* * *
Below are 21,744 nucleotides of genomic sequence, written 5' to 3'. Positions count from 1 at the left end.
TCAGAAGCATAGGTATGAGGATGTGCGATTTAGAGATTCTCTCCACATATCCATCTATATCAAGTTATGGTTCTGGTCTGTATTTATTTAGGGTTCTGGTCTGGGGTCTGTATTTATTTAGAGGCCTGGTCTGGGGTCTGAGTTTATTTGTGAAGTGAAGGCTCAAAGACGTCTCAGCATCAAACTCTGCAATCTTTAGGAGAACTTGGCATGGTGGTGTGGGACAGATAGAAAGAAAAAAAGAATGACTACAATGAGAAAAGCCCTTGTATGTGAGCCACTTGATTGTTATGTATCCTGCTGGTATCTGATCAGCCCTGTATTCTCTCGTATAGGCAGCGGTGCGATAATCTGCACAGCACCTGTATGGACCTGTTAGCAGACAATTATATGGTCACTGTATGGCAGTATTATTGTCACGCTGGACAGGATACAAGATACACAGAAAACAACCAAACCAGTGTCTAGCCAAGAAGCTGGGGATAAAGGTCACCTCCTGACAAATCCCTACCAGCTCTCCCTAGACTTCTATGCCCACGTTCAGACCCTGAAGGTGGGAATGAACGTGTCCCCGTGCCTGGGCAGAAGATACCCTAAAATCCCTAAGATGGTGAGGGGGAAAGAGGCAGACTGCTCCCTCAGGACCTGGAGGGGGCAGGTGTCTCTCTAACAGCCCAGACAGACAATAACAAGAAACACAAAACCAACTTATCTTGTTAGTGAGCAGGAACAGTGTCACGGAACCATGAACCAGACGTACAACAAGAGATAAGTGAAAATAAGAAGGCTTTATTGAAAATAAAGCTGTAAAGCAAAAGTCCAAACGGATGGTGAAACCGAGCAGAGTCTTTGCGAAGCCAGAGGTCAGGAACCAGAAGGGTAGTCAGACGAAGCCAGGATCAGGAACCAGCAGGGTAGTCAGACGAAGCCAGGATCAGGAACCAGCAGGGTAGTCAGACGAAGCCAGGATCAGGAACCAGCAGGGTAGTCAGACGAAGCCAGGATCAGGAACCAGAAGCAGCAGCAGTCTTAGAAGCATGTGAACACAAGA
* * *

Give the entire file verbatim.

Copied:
Below are 21,744 nucleotides of genomic sequence, written 5' to 3'. Positions count from 1 at the left end.
TCAGAAGCATAGGTATGAGGATGTGCGATTTAGAGATTCTCTCCACATATCCATCTATATCAAGTTATGGTTCTGGTCTGTATTTATTTAGGGTTCTGGTCTGGGGTCTGTATTTATTTAGAGGCCTGGTCTGGGGTCTGAGTTTATTTGTGAAGTGAAGGCTCAAAGACGTCTCAGCATCAAACTCTGCAATCTTTAGGAGAACTTGGCATGGTGGTGTGGGACAGATAGAAAGAAAAAAAGAATGACTACAATGAGAAAAGCCCTTGTATGTGAGCCACTTGATTGTTATGTATCCTGCTGGTATCTGATCAGCCCTGTATTCTCTCGTATAGGCAGCGGTGCGATAATCTGCACAGCACCTGTATGGACCTGTTAGCAGACAATTATATGGTCACTGTATGGCAGTATTATTGTCACGCTGGACAGGATACAAGATACACAGAAAACAACCAAACCAGTGTCTAGCCAAGAAGCTGGGGATAAAGGTCACCTCCTGACAAATCCCTACCAGCTCTCCCTAGACTTCTATGCCCACGTTCAGACCCTGAAGGTGGGAATGAACGTGTCCCCGTGCCTGGGCAGAAGATACCCTAAAATCCCTAAGATGGTGAGGGGGAAAGAGGCAGACTGCTCCCTCAGGACCTGGAGGGGGCAGGTGTCTCTCTAACAGCCCAGACAGACAATAACAAGAAACACAAAACCAACTTATCTTGTTAGTGAGCAGGAACAGTGTCACGGAACCATGAACCAGACGTACAACAAGAGATAAGTGAAAATAAGAAGGCTTTATTGAAAATAAAGCTGTAAAGCAAAAGTCCAAACGGATGGTGAAACCGAGCAGAGTCTTTGCGAAGCCAGAGGTCAGGAACCAGAAGGGTAGTCAGACGAAGCCAGGATCAGGAACCAGCAGGGTAGTCAGACGAAGCCAGGATCAGGAACCAGCAGGGTAGTCAGACGAAGCCAGGATCAGGAACCAGCAGGGTAGTCAGACGAAGCCAGGATCAGGAACCAGAAGCAGCAGCAGTCTTAGAAGCATGTGAACACAAGA